ESPN NFL Primetime 2002
System: Playstation
Publisher & Developer: Konami
Released: 2001
Genre: Sports (Football)
Capabilities: Memory Card Compatible, Vibration Function

Review Written: August 14, 2002

The Game

I have never seen as many football games released in a single year than the 2002 season. Everybody had to release a game. Madden & Sega NFL was already dominating the football genre enough this season. There were also the other usual football staples for 2002 that included Quarterback Club, Blitz, and Gameday for PS2. You think five NFL titles for the PS2 in one year would be enough, but then Konami acquired the ESPN license this year. They announced NFL Primetime 2002, complete with ESPN-style presentation. Let’s get onto the review to see if the ESPN license will be Konami’s key to success.


You’ll notice that Konami uses the ESPN license to the fullest degree. The game menus have a slick design, with most options having that classic ESPN “swoosh” to them. The ESPN license also helps out the presentation of the game a lot too. All the stats that are displayed on screen appear exactly the way they do when you watch a round of football on ESPN. One thing that Prime Time 2002 features in its presentation that none of the other PS2 football games did was listing the line ups of the offensive and defensive starters at the beginning of the game.

The players in the game look decent. However, they could use a lot of work. Most of the player proportioning is all wrong! The face textures are the same for all the players! There are a few nice touches, like uniforms get dirty during rainy games, and seeing coaches yell at players on the sidelines. When you try to make a diving tackle, and it appears that you miss, but the defender will still fall down. Why? Because the collision detection is that bad! Another thing that is poorly done is the play calling screen. I always found myself getting mixed up choosing a play. I swear, this has to be the worst play calling screen I have ever seen! I have more detail I want to whine about, and that is the menu navigation. It’s poorly done. It took me forever to find which mode I wanted to hop into, and what options I wanted to customize.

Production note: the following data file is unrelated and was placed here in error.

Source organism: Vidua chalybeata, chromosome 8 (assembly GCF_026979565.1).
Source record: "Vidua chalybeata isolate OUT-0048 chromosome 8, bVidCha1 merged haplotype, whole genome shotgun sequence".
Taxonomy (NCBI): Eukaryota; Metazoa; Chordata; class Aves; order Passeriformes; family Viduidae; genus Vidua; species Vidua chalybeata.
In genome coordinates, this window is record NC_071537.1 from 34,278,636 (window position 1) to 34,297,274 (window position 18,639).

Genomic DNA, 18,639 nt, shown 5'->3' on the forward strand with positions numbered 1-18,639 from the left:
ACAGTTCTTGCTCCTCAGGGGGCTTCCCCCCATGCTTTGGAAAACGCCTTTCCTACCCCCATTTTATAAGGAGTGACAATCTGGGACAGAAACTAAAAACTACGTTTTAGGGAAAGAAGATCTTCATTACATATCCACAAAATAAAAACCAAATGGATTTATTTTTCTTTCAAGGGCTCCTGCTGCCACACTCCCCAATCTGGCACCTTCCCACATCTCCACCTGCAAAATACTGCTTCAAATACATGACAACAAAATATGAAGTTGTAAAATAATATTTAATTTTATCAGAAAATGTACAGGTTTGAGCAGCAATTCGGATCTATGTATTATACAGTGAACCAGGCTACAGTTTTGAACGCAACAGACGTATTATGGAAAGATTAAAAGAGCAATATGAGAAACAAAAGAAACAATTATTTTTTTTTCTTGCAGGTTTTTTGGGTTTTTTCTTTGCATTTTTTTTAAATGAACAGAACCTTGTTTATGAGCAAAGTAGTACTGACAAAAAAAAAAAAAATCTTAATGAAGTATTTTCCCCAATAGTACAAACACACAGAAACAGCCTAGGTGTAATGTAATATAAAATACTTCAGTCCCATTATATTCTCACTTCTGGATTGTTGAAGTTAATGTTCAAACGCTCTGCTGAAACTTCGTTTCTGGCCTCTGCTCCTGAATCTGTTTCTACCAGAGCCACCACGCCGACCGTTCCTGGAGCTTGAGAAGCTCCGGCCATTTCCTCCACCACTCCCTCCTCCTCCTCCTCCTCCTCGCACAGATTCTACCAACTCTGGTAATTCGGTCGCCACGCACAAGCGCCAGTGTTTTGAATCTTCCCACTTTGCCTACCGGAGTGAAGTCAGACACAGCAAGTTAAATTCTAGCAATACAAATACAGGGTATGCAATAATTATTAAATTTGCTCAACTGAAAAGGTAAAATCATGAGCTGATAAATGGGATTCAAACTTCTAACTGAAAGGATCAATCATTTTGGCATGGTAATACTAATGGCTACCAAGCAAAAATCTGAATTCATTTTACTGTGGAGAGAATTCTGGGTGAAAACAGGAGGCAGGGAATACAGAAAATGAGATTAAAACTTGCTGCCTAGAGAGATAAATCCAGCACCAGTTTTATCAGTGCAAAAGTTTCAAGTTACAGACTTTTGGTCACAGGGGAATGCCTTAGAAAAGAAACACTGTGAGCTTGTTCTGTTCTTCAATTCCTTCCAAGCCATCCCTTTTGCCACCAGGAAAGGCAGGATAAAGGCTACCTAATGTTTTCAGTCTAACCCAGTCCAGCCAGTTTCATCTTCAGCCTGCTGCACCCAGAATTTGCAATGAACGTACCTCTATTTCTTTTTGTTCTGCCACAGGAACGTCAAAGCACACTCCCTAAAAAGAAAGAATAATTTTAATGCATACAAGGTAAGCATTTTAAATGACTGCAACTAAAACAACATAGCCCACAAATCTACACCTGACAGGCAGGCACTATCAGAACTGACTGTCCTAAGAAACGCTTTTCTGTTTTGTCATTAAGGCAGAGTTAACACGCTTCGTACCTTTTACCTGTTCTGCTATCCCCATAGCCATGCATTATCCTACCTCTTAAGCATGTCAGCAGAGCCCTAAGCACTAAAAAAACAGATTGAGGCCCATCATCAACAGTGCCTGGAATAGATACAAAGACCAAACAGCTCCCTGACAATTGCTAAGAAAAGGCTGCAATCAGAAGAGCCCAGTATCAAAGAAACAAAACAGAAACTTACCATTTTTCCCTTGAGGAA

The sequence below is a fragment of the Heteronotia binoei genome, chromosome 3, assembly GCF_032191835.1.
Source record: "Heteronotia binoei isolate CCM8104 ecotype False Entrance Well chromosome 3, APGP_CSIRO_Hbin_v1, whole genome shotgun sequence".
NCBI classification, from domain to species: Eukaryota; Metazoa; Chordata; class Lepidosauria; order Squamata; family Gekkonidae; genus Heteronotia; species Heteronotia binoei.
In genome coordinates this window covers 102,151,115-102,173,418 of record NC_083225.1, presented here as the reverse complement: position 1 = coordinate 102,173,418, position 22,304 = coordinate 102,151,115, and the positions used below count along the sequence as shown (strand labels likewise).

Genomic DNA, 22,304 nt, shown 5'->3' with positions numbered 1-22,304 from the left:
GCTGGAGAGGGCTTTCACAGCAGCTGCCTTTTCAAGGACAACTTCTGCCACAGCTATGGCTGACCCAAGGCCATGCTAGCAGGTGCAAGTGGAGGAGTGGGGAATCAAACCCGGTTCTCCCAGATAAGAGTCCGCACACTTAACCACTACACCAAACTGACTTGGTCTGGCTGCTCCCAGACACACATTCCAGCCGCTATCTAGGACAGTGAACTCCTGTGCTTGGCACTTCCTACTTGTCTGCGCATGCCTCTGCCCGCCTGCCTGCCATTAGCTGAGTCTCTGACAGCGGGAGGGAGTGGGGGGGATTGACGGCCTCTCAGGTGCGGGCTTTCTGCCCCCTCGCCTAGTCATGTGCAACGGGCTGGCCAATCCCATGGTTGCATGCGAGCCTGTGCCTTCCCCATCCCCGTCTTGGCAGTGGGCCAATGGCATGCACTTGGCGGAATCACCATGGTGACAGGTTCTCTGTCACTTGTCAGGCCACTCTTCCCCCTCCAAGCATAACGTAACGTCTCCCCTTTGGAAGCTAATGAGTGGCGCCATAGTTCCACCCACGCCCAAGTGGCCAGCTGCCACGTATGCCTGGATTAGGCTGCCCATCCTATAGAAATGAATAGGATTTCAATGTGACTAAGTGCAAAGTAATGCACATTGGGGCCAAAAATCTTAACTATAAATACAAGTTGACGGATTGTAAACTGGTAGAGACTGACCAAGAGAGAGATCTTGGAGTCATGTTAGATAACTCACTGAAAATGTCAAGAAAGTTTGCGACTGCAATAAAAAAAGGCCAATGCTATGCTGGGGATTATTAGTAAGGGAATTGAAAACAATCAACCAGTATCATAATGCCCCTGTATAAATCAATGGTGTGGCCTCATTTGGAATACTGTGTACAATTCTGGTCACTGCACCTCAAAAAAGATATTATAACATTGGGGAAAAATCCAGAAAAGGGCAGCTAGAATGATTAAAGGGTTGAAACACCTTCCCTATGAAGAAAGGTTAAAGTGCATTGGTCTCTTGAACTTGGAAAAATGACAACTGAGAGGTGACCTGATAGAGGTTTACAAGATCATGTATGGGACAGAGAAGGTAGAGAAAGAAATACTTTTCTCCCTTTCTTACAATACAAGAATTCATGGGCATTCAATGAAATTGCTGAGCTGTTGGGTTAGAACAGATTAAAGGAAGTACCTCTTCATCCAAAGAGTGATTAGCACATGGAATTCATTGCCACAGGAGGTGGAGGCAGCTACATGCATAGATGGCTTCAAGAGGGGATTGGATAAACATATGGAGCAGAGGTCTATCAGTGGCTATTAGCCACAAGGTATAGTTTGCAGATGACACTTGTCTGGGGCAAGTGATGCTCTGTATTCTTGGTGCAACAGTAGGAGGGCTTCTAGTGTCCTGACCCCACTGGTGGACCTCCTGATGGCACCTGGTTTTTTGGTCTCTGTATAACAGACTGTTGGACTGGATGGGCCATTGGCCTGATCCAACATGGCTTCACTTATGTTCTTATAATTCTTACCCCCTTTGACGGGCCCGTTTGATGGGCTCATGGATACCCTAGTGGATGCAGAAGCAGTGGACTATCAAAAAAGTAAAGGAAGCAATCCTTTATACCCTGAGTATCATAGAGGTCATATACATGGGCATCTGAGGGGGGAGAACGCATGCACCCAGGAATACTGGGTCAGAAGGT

The best part of the game! The ESPN crew of Tom Breman and Tom Jackson do the commentary for the game. They do an ok job at delivering continuous commentary. They focus a lot on the plays, but don’t give as many stats or historical facts as other games like Madden and the Sega NFL games do. One thing is for sure though, and that is you definitely get a kick when you hear “He could go all the Way” as you make your game winning touchdown!

Game play

The controls are much similar to Madden. Most of the buttons you used for Madden to pass, spin, tackle, juke, and so on are the same here. The game is very easy to control, and I’m sure you’ll adapt right away. The passing game in here is a bit iffy. I’ll throw to a wide open receiver, and he’ll just drop the ball like he was covered by five guys! The running game is a bit odd as well. I love to run the HB Toss all the time. Any Toss variation will do the job for me, and I usually manage to pull off decent yards with it in most football games. However, in here, I’m always getting superb yardage when I run it. The computer will never stop me, and I’m always running for about a good 25 yards on every HB Toss I do. I’m shocked that the computer AI defense won’t pick up on it. The very first game I easily killed the comp on the Pro level of difficulty!

The game has a few ways to play. There’s a practice mode, which is perfect for learning the game’s controls. However, when I was choosing a stadium to practice in I noticed something peculiar. That is the fact that Konami only got the rights to about half of the names of the real life stadiums in the games. The popular ones like 3Comm Park and Miles High Stadium are in here, but others like Lambeau Field are simply called, “Green Bay Packers Stadium.” What is up with that? There is your usual exhibition mode, where you can play an actual game with the options and rules customized to your liking. Instead of separate season and franchise modes, we just get a franchise mode. This is where you keep playing one season after another. Konami did a great job adding all the bells and whistles in off season management. You can do everything from signing/releasing players to trading and extending contracts.

There is a player editor in Prime Time 2002. Notice I said edit, not create. So that means in order to make your own dream player, you’re going to have to sacrifice an actual player on the roster! You can also create your own user profiles so you can track all your win-loss records. The game also saves actual records from the past, like most running yards in a game, and dozens of other ones that can be broken by you. I like that option.

Replay Value

The game can be played with up to four players, but I only play simulations with two players. That’s the way they’re meant to be! The Franchise mode adds some depth, and I’m sure any football fan will be spending a great deal of time with it. You can try your hearts out at breaking the NFL records, but I doubt you will.

In Brief

+: Awesome ESPN presentation, Easy controls

-:  Horrible Computer AI, Lots of problems with the graphics, Not all authentic stadiums are represented

The Final Ratings Rundown 

Graphics: 3.7
Sound: 7.9
Game play: 6.5
Replay Value: 5.0

Overall: 5.7

Rounded to fit GameFAQs Score: 6 


This proved to be an ok football simulation. There were just too many problems with it for me to garner a recommendation. I’m sure with a few more years of experience, this could’ve been a great football game franchise, but it won’t. Why? Because Konami gave up on the ESPN license and gave it to Sega. This was Konami’s first football game they ever made, and it also appears to be their last.


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